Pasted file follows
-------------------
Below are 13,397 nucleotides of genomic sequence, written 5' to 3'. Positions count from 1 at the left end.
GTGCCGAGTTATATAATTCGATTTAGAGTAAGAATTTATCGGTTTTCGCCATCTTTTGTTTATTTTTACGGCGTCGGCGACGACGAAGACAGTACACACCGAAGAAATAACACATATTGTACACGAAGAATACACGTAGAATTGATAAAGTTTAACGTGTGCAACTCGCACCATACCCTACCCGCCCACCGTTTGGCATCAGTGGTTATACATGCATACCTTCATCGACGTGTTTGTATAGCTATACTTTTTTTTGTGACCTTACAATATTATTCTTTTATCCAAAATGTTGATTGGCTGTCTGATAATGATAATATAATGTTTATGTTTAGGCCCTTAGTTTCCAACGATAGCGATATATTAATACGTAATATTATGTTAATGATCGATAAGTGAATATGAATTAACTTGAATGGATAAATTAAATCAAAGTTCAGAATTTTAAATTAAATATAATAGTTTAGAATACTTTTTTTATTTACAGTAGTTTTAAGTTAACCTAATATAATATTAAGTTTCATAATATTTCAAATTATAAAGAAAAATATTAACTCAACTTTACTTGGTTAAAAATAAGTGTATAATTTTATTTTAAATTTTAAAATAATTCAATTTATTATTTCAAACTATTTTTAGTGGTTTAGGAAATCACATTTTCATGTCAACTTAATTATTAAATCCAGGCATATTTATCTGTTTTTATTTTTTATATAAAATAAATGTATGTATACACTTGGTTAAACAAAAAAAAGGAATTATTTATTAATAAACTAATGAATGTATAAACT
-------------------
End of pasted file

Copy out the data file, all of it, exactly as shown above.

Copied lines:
Below are 13,397 nucleotides of genomic sequence, written 5' to 3'. Positions count from 1 at the left end.
GTGCCGAGTTATATAATTCGATTTAGAGTAAGAATTTATCGGTTTTCGCCATCTTTTGTTTATTTTTACGGCGTCGGCGACGACGAAGACAGTACACACCGAAGAAATAACACATATTGTACACGAAGAATACACGTAGAATTGATAAAGTTTAACGTGTGCAACTCGCACCATACCCTACCCGCCCACCGTTTGGCATCAGTGGTTATACATGCATACCTTCATCGACGTGTTTGTATAGCTATACTTTTTTTTGTGACCTTACAATATTATTCTTTTATCCAAAATGTTGATTGGCTGTCTGATAATGATAATATAATGTTTATGTTTAGGCCCTTAGTTTCCAACGATAGCGATATATTAATACGTAATATTATGTTAATGATCGATAAGTGAATATGAATTAACTTGAATGGATAAATTAAATCAAAGTTCAGAATTTTAAATTAAATATAATAGTTTAGAATACTTTTTTTATTTACAGTAGTTTTAAGTTAACCTAATATAATATTAAGTTTCATAATATTTCAAATTATAAAGAAAAATATTAACTCAACTTTACTTGGTTAAAAATAAGTGTATAATTTTATTTTAAATTTTAAAATAATTCAATTTATTATTTCAAACTATTTTTAGTGGTTTAGGAAATCACATTTTCATGTCAACTTAATTATTAAATCCAGGCATATTTATCTGTTTTTATTTTTTATATAAAATAAATGTATGTATACACTTGGTTAAACAAAAAAAAGGAATTATTTATTAATAAACTAATGAATGTATAAACT